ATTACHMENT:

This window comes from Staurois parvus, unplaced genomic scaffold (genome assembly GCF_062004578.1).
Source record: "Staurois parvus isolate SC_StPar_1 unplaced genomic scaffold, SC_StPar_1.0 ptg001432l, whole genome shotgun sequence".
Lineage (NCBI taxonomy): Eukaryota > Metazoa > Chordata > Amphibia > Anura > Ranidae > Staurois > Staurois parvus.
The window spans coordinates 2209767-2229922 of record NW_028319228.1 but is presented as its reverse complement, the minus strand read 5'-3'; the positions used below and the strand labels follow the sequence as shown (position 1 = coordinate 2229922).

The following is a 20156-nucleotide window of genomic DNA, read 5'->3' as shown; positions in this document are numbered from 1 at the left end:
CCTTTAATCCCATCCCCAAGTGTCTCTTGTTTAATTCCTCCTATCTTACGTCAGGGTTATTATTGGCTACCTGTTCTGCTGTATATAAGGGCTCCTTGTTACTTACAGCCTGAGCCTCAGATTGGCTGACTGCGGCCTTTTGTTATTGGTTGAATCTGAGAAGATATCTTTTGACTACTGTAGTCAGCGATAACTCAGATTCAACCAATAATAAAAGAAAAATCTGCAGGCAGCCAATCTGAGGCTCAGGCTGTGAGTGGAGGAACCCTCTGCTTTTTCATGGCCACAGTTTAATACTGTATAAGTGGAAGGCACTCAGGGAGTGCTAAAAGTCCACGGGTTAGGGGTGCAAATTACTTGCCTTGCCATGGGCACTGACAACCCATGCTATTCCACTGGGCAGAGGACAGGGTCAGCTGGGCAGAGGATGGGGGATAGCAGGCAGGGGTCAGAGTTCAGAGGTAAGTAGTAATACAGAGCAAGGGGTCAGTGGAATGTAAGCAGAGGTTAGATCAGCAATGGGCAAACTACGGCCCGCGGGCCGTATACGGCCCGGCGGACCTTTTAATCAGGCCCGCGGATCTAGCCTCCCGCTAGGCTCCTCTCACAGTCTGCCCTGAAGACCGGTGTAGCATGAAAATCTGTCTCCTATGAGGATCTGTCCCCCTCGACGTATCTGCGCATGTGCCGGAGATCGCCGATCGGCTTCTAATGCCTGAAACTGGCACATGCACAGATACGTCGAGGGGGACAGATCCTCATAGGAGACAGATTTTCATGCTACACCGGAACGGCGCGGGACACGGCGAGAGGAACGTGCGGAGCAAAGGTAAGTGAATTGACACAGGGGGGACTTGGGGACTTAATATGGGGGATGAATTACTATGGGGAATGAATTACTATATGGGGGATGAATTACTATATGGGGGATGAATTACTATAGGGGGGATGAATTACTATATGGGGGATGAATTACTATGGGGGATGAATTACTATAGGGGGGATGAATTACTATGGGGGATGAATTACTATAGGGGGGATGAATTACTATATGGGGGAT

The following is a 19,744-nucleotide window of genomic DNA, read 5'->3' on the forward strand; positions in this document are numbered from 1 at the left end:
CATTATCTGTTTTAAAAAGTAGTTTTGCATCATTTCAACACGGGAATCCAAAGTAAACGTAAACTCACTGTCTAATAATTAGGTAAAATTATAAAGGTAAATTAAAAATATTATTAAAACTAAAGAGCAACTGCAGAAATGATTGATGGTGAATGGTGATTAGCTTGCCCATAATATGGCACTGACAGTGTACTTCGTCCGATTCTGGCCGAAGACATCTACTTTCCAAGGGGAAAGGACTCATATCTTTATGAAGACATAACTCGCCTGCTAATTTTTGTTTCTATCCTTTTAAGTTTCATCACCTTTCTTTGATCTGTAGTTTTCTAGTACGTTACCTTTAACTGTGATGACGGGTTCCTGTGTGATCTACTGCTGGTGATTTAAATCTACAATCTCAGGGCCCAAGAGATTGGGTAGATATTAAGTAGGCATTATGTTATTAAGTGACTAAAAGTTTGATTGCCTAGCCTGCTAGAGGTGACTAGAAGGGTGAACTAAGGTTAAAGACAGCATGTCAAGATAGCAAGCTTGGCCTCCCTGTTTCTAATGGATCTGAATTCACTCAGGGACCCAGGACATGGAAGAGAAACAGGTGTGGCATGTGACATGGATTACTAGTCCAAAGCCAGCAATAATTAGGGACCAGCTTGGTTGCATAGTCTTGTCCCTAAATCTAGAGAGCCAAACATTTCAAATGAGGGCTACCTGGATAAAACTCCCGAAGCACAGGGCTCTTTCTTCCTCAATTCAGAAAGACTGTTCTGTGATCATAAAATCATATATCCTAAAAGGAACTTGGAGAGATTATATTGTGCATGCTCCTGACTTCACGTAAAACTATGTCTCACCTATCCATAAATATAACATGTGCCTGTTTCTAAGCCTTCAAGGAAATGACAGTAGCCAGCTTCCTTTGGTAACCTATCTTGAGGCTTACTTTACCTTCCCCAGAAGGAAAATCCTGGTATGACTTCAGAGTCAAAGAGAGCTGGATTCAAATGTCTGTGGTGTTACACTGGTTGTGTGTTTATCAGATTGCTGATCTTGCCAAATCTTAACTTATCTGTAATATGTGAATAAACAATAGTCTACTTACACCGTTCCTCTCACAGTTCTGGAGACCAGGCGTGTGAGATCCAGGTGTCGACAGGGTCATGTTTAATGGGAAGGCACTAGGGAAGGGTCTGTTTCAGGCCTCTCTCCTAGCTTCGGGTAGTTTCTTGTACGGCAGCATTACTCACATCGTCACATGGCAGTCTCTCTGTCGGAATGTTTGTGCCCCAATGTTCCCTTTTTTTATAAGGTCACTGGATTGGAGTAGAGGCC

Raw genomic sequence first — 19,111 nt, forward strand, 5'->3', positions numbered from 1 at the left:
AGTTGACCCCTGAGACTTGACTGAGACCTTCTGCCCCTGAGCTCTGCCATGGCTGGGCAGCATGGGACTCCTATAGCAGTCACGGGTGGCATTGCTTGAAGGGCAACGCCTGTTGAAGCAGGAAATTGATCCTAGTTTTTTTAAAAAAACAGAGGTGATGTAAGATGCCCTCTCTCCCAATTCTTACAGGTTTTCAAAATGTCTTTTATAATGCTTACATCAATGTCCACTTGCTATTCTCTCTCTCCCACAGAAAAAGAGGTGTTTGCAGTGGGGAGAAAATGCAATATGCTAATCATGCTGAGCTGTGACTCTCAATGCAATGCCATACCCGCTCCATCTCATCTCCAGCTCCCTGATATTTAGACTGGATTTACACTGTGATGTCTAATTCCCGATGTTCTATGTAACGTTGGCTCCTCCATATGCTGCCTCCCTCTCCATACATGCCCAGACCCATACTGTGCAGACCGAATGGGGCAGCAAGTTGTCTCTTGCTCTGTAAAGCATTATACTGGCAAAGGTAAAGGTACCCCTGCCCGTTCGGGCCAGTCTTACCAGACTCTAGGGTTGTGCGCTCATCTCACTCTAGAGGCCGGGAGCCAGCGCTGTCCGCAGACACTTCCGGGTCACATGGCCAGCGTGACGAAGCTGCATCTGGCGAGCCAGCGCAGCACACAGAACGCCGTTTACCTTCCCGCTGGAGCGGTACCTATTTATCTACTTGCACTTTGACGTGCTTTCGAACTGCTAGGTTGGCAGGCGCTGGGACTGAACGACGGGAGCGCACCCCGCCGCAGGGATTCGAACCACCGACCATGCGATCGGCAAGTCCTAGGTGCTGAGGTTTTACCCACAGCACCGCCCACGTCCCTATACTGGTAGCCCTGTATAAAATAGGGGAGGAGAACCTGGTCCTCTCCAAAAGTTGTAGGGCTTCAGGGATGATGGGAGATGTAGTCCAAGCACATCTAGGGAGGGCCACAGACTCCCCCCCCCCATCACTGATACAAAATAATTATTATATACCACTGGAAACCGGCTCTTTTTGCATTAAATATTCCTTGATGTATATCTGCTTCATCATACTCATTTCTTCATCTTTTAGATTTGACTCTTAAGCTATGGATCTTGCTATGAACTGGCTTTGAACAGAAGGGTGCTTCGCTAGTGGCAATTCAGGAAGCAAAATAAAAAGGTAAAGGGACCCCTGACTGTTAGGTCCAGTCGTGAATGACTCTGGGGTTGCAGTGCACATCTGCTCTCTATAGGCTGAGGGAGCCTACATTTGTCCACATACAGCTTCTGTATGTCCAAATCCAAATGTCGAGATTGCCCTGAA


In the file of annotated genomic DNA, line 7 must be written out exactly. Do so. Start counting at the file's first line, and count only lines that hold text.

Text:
The following is a 19,744-nucleotide window of genomic DNA, read 5'->3' on the forward strand; positions in this document are numbered from 1 at the left end: